Virtually all of the legislative changes that have visited our industry since the Great Recession has sprung from the government’s stated goal of protecting consumers. While all men are created equal, senior citizens often enjoy a special place when it comes to government protections. One could argue that these taxpayers deserve this consideration as they have paid into a system for their entire working lives and often become less capable of protecting themselves from fraudsters as they age.
Consequently, it should come as no surprise that the government is paying close attention to financial services companies that serve seniors. Federal agencies have shown that they will take swift action against anyone who attempts to defraud this class of consumer. Unfortunately for our industry, the allegation of wrongdoing carries with it consequences almost as severe as those for breaking the law.
Those lenders who offer federally-insured reverse mortgage products know that reverse mortgages are allowing many older Americans the opportunity to enjoy retirement, meet their living and healthcare expenses and generally avoid the anxiety that seems to come with being a senior. But not everyone who offers financial products to seniors has their best intentions in mind. This has led the federal government to step up its efforts to curb elder financial abuse, which has added new rules and some additional complexity to the financial landscape.
A swiftly growing market
American’s over the age of 65 make up the largest portion of our society. Here are a few facts to consider, courtesy of the US Census Bureau:
• The group of Americans 65 and older grew at a faster rate than the total population between 2000 and 2010
• This population grew from 35.0 million in 2000 to 40.3 million in 2010 — a 15.1% increase
• This group made up 12.4% of the total population in 2000 and grew to be 13.0% by 2010
• During this same decade, the general population only grew 9.7%
• The group of 85- to 94-year-olds grew by 29.9 percent during this period
• The 65- to 69-year-old group grew by 30.4 percent
These Americans may no longer work and some may not give up their driver’s licenses, but they are all still eligible to vote. And they have assets. Joseph Borg, director of the Alabama Securities Commission, may have put it best when he said: “Guess where the money is these days,” Mr. Borg said. “It’s with the folks over 65. It’s the senior population that has the assets.” Lawmakers and regulators are starting to take action.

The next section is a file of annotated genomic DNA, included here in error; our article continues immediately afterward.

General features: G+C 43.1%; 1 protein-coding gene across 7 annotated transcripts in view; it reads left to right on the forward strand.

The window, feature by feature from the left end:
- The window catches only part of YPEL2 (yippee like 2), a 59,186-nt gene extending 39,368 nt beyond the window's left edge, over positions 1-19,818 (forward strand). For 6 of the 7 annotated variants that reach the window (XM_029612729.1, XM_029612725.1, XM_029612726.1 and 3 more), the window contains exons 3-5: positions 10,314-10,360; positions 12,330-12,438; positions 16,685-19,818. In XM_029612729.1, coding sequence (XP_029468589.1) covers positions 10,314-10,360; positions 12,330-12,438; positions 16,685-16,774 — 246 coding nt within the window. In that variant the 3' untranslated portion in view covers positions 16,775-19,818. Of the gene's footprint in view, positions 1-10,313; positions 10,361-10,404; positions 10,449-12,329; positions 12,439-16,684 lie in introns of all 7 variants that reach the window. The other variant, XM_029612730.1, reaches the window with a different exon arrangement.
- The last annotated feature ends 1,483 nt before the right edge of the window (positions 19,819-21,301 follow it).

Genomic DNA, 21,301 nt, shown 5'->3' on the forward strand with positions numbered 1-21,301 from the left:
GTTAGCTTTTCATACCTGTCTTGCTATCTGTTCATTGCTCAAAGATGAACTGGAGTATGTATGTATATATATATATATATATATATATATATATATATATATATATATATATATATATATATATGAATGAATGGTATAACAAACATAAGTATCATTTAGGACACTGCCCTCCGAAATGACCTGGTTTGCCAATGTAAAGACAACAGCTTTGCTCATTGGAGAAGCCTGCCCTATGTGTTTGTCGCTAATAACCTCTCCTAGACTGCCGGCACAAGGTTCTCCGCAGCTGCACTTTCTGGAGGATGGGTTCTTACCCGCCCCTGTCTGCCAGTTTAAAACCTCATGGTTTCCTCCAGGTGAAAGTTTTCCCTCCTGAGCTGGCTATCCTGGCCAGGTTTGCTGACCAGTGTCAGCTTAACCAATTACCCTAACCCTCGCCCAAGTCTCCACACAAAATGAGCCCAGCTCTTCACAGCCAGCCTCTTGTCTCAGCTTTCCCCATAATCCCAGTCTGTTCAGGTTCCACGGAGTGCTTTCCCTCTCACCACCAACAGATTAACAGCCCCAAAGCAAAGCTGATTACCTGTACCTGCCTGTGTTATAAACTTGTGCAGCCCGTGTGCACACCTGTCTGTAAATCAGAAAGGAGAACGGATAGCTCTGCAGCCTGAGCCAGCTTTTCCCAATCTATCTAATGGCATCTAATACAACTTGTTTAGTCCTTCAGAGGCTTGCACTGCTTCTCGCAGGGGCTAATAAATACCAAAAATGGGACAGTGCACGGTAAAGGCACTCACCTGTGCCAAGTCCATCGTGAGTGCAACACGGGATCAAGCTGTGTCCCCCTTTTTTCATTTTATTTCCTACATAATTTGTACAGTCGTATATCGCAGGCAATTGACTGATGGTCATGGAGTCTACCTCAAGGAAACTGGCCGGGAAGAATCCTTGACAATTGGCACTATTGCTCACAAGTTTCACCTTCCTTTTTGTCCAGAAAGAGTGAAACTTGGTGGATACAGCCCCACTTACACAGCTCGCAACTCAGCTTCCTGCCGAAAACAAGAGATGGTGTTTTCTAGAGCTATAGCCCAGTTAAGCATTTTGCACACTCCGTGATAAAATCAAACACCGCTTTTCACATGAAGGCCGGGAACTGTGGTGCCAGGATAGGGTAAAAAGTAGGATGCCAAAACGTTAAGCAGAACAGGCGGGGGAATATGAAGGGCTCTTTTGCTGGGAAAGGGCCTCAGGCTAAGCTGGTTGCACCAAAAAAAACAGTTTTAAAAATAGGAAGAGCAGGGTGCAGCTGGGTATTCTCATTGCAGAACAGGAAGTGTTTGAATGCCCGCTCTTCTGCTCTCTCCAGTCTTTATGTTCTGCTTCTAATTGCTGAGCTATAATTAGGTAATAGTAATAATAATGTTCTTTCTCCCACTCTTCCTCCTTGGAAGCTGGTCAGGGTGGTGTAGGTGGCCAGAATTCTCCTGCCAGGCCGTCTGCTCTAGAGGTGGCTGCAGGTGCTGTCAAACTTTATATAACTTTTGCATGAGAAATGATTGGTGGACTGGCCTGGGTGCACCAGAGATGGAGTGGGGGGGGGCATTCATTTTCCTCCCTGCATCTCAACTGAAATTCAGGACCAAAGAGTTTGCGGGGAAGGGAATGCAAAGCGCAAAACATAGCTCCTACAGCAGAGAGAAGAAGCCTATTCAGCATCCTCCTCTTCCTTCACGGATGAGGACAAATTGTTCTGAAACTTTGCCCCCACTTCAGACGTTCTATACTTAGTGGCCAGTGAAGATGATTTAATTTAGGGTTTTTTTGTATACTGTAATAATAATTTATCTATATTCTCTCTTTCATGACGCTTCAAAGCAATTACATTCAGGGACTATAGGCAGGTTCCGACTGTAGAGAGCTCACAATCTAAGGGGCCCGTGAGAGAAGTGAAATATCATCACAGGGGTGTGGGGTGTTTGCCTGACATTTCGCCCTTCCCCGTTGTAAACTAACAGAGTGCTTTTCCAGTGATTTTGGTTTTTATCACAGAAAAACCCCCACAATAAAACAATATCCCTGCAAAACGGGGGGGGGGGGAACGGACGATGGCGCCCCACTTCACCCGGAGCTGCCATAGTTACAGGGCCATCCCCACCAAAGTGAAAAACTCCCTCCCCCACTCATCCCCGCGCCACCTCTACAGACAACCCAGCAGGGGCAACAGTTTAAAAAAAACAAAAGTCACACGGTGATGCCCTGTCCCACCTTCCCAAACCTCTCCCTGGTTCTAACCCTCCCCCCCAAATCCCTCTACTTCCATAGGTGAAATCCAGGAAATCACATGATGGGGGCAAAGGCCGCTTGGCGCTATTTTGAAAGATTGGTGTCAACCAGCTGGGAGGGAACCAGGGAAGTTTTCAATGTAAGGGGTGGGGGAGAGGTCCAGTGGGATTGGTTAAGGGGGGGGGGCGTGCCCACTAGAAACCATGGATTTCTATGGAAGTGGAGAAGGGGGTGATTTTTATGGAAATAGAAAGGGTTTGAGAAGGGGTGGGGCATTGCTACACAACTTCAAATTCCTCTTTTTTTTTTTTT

Mobilizing for action against lenders
In late July, the New York Post reported that the New York State Department of Financial Services was investigating a number of reverse mortgage lenders after uncovering an increase in foreclosure cases against New York homeowners with reverse mortgages. The post took credit for breaking the story about seniors being cheated out of their homes.
New York was not the first to this party. Alabama, Delaware, Indiana, Missouri, Vermont and Washington all have elder-protection legislation on the books that require financial advisers to alert state authorities of suspected financial abuse of the elderly. Some of these laws also allow advisers to stop the disbursement of funds from client accounts and give advisers immunity from civil liability.
On the federal level, the Senior$afe Act of 2015 is currently pending in Congress. After passing the House on a voice vote, the measure is now in a Senate banking committee. The bill protects financial advisors from privacy violations when they are reporting suspected elder abuse.
In addition, both the SEC and the Financial Industry Regulatory Authority Inc. are on watch for elder financial abuse in their examinations and enforcement.
A lending minefield
Protecting senior from financial abuse is nothing but good, but like efforts we have seen to protect children and pets, well-meaning informers who are legally protected when making allegations will err on the side of reporting if they suspect wrongdoing. This is a serious risk for the financial services industry.
Effective risk mitigation will come down to effective communication, not just between the lender and the senior borrower, but also between the lender and other key internal and external audiences. Employees must understand how these products work, how they benefit seniors and what protections are already built into these products. The lender must also reach out to the community in ways that demonstrate the firm has the best interests of its elderly borrowers in mind.
Effective communication will set an expectation of compliance, but a compliance management system with the backing of a strong legal department are required elements of a complete program. If other states continue to take legislative action to protect older borrowers and the federal government passes the Senior$afe Act, you can expect more allegations to be leveled against the nation’s reverse mortgage lenders. It will take a concerted effort and a well developed and managed compliance system to overcome them.